26. 26. TEMPLE • Taoist architecture applies two architectural styles - traditional style and Ba-gua style. • In the traditional style, traditional architectural layout, which is symmetric, was applied. • The second is the Bagua style in which all structures surround the Danlu (stove to make pills of immortality) in the center according to Bagua's position request. • A Statue of Dragon and Lion guards the gates of a Taoist temple; • In the main hall, the four Heavenly Emperors in Taoism replace the Buddha trinity and four Heavenly Kings in Buddhism
  27. 27. FUNERAL BUILDINGS
  28. 28. QIN LING TOMB • The Mausoleum of the First Qin Emperor. This mausoleum was constructed over 38 years, from 246 to 208 BCE, and is situated underneath a 76-meter-tall tomb mound. • A terracotta army guards the complex.
  29. 29. IMPERIAL PALACE
  30. 30. FORBIDDEN CITY • Situated in the heart of Beijing, the Forbidden City is the world's largest palace complex. It has lavishly decorated ceremonial halls and royal palaces. All the gates, palace and other structures of the Forbidden City were arranged about the north-south central axis of old Beijing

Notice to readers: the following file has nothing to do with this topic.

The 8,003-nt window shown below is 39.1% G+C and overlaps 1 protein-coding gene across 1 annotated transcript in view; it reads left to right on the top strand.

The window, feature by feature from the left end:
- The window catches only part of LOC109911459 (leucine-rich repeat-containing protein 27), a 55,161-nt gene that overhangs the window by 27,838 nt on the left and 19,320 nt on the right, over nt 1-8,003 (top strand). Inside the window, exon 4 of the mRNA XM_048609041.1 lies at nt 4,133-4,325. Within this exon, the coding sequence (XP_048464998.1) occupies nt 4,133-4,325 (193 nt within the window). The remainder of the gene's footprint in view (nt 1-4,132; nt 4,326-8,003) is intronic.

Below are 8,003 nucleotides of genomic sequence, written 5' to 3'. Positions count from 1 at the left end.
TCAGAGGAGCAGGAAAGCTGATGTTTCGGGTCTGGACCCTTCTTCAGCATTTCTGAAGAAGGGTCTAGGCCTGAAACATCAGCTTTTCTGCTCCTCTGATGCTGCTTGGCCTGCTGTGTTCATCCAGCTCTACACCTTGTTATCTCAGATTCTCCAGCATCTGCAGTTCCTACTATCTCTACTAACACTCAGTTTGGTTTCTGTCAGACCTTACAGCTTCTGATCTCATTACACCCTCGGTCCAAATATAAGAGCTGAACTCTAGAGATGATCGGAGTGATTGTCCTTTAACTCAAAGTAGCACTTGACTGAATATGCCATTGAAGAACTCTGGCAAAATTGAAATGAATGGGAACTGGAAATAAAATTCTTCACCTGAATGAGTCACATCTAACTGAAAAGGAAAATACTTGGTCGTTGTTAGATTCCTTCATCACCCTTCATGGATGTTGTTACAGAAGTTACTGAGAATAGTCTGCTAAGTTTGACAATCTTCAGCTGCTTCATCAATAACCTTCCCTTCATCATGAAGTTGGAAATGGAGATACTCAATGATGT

31. 31. OTHER NOTABLE STRUCTURES
  32. 32. GREAT WALL OF CHINA The Great Wall of China is a series of stone and earthen fortifications built by a number of emperors to protect the northern borders against nomadic tribes.
  33. 33. TEMPLE OF HEAVEN Temple of Heaven is not a single building but a complex located in the southern end of central Beijing. The temple was used by the emperor to make offerings to the heaven and to prey for a good harvest.
  34. 34. SUMMER PALACE Situated 13 Km northwest of central Beijing, the Summer Palace is one of the largest, best preserved, and most interesting royal gardens in the world.
  35. 35. CLASSIFICATION BY STRUCTURES  Lou- Multistory Buildings  Tai- Terraces  Ting- Pavillions  Ge- Multistory Pavillion  Ta- Pagodas  Xuan- Verandas with Windows  Xie- Pavilions or Houses in Terraces  Wu- Rooms along roofed corridors  Gong- Palaces